-Susan Faludi, Backlash

I’m glad I was reading Backlash when I found out about Rosenberg’s interpretation of Murray’s experiences; the context Faludi provides regarding the nature in which Rosenberg has approached “scholarship” in the past was really helpful. When someone else writes your story, they can say whatever they want about what your feelings meant, but they can only misrepresent your actions to the extent that they were never documented honestly. I agree wholeheartedly with Sternhell – it’s the life that matters in the end. Murray was amazing either way, and her emphasis on taking action rather than viewing herself as the problem is an inspiration.

Seeing my own pain as political can make me feel hopeless at times, because it reveals the overwhelming extent of what’s wrong with our society, but viewing my problems as purely personal is what actually removes all hope for change. I don’t want to do that. Identifying what’s going wrong is the first step to formulating a coherent strategy of resistance.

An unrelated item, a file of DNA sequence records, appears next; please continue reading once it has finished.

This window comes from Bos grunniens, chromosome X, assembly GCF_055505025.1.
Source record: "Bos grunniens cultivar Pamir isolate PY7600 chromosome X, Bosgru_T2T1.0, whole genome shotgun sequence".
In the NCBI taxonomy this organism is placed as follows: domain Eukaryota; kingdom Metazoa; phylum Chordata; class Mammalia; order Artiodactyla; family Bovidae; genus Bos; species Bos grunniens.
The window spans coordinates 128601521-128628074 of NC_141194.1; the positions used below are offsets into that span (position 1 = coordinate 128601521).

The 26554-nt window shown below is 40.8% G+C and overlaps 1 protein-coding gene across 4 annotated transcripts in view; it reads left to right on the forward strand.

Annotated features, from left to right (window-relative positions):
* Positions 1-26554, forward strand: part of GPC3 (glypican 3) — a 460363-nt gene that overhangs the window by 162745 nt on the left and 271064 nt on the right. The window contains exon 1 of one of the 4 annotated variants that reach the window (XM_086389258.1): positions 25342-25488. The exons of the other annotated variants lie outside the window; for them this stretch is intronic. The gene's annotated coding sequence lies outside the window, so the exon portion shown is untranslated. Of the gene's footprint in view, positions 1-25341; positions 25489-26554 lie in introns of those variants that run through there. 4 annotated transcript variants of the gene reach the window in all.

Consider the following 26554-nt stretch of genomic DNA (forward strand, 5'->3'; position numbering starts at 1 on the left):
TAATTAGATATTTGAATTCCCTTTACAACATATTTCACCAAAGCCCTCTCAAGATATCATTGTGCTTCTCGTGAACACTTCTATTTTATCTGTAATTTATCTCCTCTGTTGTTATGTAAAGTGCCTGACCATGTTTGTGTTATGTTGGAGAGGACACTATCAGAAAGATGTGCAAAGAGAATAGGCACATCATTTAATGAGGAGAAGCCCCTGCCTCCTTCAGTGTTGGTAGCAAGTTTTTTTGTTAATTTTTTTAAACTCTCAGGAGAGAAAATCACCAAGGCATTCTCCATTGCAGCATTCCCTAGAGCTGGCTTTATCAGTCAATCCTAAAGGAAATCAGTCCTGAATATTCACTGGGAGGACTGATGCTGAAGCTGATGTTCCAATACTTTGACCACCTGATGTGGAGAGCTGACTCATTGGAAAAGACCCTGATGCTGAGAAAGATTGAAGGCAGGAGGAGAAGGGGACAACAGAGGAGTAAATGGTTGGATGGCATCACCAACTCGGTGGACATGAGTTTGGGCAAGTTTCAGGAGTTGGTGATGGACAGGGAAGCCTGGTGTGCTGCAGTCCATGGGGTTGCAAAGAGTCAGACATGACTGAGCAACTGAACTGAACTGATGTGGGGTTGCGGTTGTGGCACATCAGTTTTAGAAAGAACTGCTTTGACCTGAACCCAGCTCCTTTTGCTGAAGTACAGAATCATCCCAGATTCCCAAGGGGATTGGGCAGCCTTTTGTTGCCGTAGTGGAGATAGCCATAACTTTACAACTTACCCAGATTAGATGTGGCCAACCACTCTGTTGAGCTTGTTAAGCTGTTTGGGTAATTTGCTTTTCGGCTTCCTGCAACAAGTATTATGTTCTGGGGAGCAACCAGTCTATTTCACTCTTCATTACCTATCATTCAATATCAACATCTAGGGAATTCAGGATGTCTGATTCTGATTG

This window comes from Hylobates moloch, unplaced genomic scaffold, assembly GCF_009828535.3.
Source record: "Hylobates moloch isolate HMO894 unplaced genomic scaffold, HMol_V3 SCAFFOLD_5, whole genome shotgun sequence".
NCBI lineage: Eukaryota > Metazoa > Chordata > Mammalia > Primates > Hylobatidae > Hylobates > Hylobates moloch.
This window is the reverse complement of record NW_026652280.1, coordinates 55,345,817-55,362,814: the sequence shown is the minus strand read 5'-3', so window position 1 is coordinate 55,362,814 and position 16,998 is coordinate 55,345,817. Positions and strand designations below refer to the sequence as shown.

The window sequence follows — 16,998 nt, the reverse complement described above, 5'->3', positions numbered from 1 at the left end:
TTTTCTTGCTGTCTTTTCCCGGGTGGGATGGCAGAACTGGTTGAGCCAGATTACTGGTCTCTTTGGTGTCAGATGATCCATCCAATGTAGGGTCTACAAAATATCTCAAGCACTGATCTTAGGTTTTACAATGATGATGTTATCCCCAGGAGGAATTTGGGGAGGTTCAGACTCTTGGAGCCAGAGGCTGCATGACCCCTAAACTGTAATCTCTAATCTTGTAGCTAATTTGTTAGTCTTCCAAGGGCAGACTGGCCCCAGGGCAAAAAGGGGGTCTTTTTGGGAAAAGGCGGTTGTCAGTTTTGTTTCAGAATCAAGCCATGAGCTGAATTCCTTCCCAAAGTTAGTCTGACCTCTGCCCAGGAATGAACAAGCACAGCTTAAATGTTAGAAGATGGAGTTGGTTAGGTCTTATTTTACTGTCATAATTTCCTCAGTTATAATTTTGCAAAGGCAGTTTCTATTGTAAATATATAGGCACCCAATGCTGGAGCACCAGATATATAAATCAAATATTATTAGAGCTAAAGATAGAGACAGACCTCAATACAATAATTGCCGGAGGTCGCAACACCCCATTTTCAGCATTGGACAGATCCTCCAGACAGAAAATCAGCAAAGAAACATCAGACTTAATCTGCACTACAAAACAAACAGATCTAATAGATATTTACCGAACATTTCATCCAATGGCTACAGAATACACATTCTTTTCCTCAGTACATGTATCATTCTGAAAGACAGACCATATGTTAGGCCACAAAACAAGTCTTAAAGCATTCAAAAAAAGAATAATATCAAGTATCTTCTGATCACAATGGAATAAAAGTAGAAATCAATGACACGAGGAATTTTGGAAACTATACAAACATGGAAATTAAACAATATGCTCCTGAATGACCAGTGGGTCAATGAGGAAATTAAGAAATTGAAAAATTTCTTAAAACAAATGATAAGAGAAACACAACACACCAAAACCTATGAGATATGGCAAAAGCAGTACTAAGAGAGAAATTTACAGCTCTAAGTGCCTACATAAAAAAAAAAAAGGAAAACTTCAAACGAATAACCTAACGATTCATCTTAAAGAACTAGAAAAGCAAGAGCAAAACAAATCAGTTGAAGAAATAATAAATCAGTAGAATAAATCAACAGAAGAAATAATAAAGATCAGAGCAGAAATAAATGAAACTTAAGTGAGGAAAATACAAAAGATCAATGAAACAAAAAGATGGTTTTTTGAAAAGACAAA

am i still trans?

Am I still trans, regardless of how I choose to describe myself? I get this online and in real life. People who are familiar with transition as a concept have a hard time understanding how someone could look butch with a visible history of medical transition and still acknowledge herself as a woman. On the other hand, those with less awareness of transition accept pretty readily that I’m an unusual-looking woman, whether they like it or not. Anyway… when these more socially aware coworkers or friends ask me if I’m transitioning to become a man, this is generally a question intended to be sensitive and considerate. I reiterate what I’ve generally already stated pretty clearly: I’m a woman. Then they tell me about each individual trans person they’ve met and I nod politely. This interaction sometimes happens more than once with the same person.